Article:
So last year I wrote two posts about the places I visited on Doors Open Days. This happens once a year (all over Scotland, not just Edinburgh), where they open up buildings and locations that the public can’t normally access for the weekend. Or, places that are usually paid entry are for free, or there are additional events on in places that are usually open and free. It’s basically a great way to see some new places around the city, learn more about them, or experience some of the additional events. This year I had more free time on the Sunday than the Saturday to see things, so I’m just putting it all in one post instead.
First up, I had enough time after work on the Saturday to see one location, so we headed to the Assembly Rooms, on George Street in the New Town. These are basically used as event spaces nowadays, so you’d only get to go if attending something. Rather than just walking around on our own though, we timed it to join one of the tours inside, to learn a little more about the place. We were very glad we did in the end, as we got so much more from our visit than we would have otherwise. The building is over 200 years old, so the guide told us about all the events that had happened in the past, including many dinners and dances with notable historic figures. The building is also a beautiful example of the Neoclassical architecture found throughout the New Town, and she explained a lot about the changes to the building and the renovation works in recent years. The chandeliers each contain 12, 000 crystals and are just staggeringly huge and stunning! The Crush Room, Ballroom, and Music Hall are all gorgeous rooms anyways, but the tour definitely gave us a lot more insight into the role the building has played within Edinburgh society over the centuries.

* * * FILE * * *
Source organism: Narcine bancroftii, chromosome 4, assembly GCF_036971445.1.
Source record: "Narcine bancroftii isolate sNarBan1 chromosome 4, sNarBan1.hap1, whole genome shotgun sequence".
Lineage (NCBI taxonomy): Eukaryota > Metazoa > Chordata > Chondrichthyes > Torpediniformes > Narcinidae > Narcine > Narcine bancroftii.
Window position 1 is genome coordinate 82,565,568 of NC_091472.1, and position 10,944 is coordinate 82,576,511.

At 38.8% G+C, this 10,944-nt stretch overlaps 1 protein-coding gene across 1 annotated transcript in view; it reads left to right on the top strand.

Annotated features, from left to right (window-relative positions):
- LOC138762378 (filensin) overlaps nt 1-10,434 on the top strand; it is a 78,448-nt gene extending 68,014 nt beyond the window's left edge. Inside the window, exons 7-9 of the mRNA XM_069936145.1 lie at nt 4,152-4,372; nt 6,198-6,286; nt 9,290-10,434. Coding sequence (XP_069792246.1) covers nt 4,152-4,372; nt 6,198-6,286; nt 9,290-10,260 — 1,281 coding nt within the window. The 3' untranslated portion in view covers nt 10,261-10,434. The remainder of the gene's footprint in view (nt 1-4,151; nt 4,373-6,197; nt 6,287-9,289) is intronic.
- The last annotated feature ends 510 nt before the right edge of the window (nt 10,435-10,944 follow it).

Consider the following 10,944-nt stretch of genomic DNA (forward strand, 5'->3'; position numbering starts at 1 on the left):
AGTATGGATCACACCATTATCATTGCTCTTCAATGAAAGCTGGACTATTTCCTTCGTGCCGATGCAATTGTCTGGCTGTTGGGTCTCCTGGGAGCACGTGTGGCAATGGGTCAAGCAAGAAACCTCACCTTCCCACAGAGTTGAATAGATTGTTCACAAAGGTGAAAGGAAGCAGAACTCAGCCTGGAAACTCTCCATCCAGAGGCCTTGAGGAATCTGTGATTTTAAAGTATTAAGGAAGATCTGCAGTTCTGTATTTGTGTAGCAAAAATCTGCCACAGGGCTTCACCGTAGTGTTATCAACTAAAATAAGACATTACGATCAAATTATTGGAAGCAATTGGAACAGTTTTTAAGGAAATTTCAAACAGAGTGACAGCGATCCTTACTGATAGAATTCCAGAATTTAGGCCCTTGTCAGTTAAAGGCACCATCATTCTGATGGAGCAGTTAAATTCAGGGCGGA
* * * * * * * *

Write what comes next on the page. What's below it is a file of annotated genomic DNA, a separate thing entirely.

The Georgian House
Early on the Sunday morning, I legged it over to the Georgian House to see it when it opened at 10am, before I went to work. We tried to see it last year, but the queue was really long by mid-afternoon, so by going first thing, I got in straight away. It is open year round, but is normally paid, and I think we always forget about it until Doors Open Day rolls around again. It’s also in the New Town, in Charlotte Square, and another example of the Neoclassical architecture of the Georgian era. It’s been filled with furniture and paintings and such from the time period, so you can get an idea of what it used to be like. There are only a couple of rooms on each floor, and the attic is not yet open, so I got around it all comfortably in the time I had. There’s lots of information leaflets in each room, as well as plenty of staff who can answer questions, or many of whom would offer up tidbits of information along the way as well. Another beautiful building, and an insight into the past.